In July, Rep. Charlie Rangel (D-N.Y.) filed a complaint with the House Ethics Committee requesting an investigation into possible rules violations by a member of Congress: Charlie Rangel. The Washington Post had reported that Rangel may have improperly used congressional letterhead for a letter seeking donations for a college building that bears his name. Rangel filed the complaint to see if he inadvertently” violated House rules.
Around the same time, The New York Times revealed a more serious potential breach: Rangel’s use of four rent-controlled apartments in Harlem’s luxury Lenox Terrace complex. Since most city residents with rentcontrolled apartments have just one, some observers—notably the National Legal and Policy Center, which filed a complaint with the Federal Election Commission—speculated that Rangel’s accumulation of four may have constituted an unreported gift. Furthermore, New York City law states that a rent-controlled apartment must be used as a primary residence, but Rangel was using at least one as a campaign office. None of this has attracted the House Ethics Committee’s attention.
Despite all the congressional corruption that has been exposed during the last few years, including several cases that led to federal indictments, Rangel’s request was the first ethics complaint filed against a member of the House of Representatives since 2004. Unlike in the Senate, where anyone can file an ethics complaint against a sittingsenator, a House rule passed in 1997 states that only another member may file a complaint against a sitting representative. That has led to a decade-long “ethics truce,” in which the two major parties have informally agreed to abstain from filing complaints, no matter how egregiously a particular member may have behaved.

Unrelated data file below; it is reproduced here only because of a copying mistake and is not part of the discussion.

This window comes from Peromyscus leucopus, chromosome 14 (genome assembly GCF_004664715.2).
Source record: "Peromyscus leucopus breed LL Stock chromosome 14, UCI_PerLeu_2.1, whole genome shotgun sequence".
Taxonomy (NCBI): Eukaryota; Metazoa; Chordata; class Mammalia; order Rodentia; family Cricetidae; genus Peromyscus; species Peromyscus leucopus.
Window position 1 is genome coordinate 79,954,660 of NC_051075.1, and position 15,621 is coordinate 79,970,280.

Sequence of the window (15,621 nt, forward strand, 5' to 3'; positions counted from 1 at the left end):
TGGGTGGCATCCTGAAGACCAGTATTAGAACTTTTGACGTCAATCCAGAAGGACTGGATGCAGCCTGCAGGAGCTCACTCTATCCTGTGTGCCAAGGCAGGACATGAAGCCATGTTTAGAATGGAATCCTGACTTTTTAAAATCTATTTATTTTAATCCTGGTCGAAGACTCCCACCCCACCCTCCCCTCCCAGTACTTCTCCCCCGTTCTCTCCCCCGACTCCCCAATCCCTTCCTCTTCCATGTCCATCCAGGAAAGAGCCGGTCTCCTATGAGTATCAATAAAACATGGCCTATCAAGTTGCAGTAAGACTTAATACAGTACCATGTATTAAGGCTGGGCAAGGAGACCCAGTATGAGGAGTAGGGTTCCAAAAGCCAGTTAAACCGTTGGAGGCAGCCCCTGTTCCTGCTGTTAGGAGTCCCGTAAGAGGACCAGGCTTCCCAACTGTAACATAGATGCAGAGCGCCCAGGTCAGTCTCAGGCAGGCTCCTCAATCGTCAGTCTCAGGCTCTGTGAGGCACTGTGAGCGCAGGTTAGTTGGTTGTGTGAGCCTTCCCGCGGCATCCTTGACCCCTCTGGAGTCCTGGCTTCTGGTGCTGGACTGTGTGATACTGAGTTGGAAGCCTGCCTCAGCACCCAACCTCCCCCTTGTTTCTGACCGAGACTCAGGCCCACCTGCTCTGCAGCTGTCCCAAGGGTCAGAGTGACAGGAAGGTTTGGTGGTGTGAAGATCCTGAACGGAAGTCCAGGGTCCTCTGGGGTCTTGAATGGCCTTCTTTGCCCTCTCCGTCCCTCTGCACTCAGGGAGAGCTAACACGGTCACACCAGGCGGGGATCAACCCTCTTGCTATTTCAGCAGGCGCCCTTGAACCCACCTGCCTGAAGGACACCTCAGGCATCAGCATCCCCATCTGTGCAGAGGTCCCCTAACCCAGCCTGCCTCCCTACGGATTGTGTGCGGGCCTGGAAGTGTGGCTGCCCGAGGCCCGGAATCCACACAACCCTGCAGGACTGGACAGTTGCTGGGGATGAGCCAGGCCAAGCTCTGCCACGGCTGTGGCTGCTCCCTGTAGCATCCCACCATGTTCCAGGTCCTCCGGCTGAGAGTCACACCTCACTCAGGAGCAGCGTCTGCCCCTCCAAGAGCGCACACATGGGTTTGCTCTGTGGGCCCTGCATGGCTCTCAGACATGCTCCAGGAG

“Members are loath to file complaints against one another because they fear retaliation,” says Naomi Seligman Steiner, the deputy director of Citizens for Responsibility and Ethics in Washington. “Nobody wants to start an ethics war.” The last complaint was filed against then-Majority Leader Tom DeLay (R-Texas) by former Rep. Chris Bell (D-Texas), who was redistricted out of his job. Steiner, whose organization helped draft Bell’s complaint, notes that “Bell was roundly beaten up for it.”
There’s no word from Capitol Hill on whether Rangel’s complaint will lead to a wave of members filing retaliatory complaints against themselves.